So far, I explained why I started sewing here, and how I got all my sewing paraphernalia and my new sewing machine here. In this post, I will go through how I set up the machine and then in the next post how I taught myself to use it. I think most normal people would probably call over a friend to show them the ropes (threads?) while having tea or coffee and generally having a good time. I do need to start thinking in those terms more and not shy away from social interactions but I find it incredibly hard. (I also don’t drink tea or coffee but that is the least of my problems).
Being the introverted sucker that I am (I was going to use another word but don’t feel like being that rude right this second) who runs away from social situations despite wanting them, (welcome to my brain full of contradictions), I went for the typical thing I would do and thought it would be better hanging out with my best friend The Manual.
Manuals are cool. I realise most people hate them but I don’t really understand this. Here is a book, that tells you how to do something in a no-nonsense way, in steps and diagrams, no waffle (says the person who waffles), no emotional shit to deal with, just clear concise instructions. Awesomeness.
I often think of myself as a robot, give me instructions and tell me or show me how to do something and I will follow the algorithm to produce the required outcome. Ask me to come up with something on my own and explore and be creative rather than teach me, I panic and feel lost. I can follow recipes and even alter them to my needs but give a bunch of ingredients and ask me to come up with something? Nah. “What do I do now?” Panic!
I realise that I should relax more and don’t let rules and shit get to me and not be so scared of being judged and be more exploratory about life rather than trying to stick to algorithms but it’s hard! My favourite Star Trek characters are Data and Spock. I relate to them more so than regular folk.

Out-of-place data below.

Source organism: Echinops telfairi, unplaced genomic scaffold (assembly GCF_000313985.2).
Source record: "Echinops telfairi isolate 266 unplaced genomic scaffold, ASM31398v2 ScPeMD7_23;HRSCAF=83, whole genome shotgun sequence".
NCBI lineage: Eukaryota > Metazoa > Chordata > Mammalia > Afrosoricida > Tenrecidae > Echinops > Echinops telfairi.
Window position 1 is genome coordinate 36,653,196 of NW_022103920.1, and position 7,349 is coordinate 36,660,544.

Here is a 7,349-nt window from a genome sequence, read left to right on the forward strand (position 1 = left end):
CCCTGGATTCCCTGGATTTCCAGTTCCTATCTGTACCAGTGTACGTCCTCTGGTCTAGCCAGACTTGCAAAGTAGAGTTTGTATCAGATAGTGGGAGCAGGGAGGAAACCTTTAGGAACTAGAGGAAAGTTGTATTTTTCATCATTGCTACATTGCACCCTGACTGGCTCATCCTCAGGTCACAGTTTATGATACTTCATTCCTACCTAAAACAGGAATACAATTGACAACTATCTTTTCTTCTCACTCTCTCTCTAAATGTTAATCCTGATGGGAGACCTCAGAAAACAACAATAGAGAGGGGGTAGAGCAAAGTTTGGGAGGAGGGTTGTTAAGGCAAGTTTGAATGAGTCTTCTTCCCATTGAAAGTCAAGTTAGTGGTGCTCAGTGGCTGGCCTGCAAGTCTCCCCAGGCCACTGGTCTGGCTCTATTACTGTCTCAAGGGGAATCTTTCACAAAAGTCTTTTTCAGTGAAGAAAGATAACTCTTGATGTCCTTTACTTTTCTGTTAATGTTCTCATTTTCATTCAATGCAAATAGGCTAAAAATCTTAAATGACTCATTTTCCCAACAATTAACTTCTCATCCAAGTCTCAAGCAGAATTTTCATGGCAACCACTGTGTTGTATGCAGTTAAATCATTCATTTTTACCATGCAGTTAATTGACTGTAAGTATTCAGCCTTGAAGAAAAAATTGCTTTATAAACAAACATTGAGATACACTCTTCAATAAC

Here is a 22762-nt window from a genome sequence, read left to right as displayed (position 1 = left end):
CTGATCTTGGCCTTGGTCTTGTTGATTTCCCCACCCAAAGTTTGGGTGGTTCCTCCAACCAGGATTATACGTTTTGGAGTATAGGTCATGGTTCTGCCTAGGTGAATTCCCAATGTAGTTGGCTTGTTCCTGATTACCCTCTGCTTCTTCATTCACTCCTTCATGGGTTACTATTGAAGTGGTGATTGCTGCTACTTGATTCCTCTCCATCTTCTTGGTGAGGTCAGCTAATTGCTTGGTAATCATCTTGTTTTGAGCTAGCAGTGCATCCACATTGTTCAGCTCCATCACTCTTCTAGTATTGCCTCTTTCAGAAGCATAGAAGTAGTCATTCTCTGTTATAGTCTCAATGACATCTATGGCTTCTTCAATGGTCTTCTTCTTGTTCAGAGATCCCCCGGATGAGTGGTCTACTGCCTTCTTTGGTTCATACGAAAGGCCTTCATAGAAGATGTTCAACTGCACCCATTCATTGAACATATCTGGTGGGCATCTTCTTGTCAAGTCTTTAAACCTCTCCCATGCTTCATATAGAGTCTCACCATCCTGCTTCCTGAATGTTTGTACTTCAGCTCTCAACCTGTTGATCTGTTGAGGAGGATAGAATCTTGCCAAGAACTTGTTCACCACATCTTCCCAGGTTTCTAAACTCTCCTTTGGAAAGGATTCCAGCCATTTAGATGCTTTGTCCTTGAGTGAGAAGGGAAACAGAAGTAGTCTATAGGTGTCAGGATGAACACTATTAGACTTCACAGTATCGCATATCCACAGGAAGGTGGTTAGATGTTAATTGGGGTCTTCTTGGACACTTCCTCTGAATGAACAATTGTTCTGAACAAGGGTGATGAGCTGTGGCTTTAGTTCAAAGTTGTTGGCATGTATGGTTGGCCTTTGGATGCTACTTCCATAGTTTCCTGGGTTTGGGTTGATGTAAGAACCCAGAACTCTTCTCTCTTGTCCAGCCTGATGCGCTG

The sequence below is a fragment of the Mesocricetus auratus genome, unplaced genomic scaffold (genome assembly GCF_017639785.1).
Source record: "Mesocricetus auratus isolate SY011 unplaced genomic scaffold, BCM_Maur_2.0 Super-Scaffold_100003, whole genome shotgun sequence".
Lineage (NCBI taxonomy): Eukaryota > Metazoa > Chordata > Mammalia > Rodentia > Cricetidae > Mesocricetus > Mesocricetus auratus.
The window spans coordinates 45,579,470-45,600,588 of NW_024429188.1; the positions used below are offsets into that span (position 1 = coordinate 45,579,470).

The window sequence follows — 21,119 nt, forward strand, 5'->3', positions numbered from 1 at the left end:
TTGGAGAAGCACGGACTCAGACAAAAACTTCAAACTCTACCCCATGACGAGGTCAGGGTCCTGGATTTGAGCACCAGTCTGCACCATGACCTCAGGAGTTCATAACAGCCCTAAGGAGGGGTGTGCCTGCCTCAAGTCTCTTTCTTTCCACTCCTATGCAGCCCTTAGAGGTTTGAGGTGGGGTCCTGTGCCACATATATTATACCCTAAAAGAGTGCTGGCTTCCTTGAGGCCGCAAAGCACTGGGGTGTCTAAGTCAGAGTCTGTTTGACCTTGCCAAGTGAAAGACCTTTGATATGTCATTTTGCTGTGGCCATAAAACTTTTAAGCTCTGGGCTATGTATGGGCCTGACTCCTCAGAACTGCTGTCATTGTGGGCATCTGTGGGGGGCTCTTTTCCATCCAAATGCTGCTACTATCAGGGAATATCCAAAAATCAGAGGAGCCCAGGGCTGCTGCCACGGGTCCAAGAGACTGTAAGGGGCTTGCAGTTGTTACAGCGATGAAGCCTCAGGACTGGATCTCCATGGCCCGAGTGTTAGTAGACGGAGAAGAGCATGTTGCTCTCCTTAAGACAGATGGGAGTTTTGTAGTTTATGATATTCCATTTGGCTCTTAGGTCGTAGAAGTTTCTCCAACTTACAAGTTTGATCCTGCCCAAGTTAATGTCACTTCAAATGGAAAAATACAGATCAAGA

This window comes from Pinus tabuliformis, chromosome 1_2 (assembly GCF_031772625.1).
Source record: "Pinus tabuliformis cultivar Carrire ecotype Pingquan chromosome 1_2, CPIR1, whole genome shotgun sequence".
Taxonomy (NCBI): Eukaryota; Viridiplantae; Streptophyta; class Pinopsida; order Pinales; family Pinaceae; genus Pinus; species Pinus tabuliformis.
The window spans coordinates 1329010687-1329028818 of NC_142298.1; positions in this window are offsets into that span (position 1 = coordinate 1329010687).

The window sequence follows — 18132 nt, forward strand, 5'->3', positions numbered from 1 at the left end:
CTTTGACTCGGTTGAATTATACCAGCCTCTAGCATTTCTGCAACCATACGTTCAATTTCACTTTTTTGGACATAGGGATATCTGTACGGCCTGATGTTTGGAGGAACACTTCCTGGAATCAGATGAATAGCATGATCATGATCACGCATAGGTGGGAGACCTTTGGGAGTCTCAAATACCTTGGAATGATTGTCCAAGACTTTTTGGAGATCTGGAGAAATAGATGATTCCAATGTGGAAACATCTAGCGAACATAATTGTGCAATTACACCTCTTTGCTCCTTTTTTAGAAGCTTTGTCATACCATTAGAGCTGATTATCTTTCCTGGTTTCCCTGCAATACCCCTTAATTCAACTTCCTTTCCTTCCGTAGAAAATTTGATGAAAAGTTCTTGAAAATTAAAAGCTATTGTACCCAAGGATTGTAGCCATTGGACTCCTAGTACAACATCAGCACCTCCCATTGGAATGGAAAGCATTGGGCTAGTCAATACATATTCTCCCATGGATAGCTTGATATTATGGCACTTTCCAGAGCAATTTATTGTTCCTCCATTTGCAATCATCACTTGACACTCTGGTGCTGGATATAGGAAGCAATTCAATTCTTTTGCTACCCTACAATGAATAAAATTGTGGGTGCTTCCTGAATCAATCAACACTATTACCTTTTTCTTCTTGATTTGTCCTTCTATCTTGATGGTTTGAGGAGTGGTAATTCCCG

Maybe I will have a mid life crisis at some point and go completely bonkers and throw all manuals aside and push random buttons to see what they do without considering consequences, rather than learn what they do before pushing them. Maybe even the ones that have big red labels on them saying “DO NOT PUSH”.
For now, until I lose it, manuals rock.
So, I did what I do and sat down, read the manual cover to cover going through all the pages and all the parts of the machine and all the different kinds of stitches and fancy shit that it does.
As I had mentioned before, I had never used a sewing machine before in my life. So, I can’t really compare how this machine does against other ones. I will just go through my experiences of it as a first timer and the stuff that it can do.
To start with, as I am writing this 18 months after it has actually happened, I have had all that time to use it and get used to it. In summary, I really like my machine. Although I haven’t had the opportunity to use all its different stitches on projects I’ve done so far. I am glad that I went for this rather than the basic model I was initially going to go for. I don’t regret my decision buying something more capable and hence a little more expensive just like the large size cutting mat.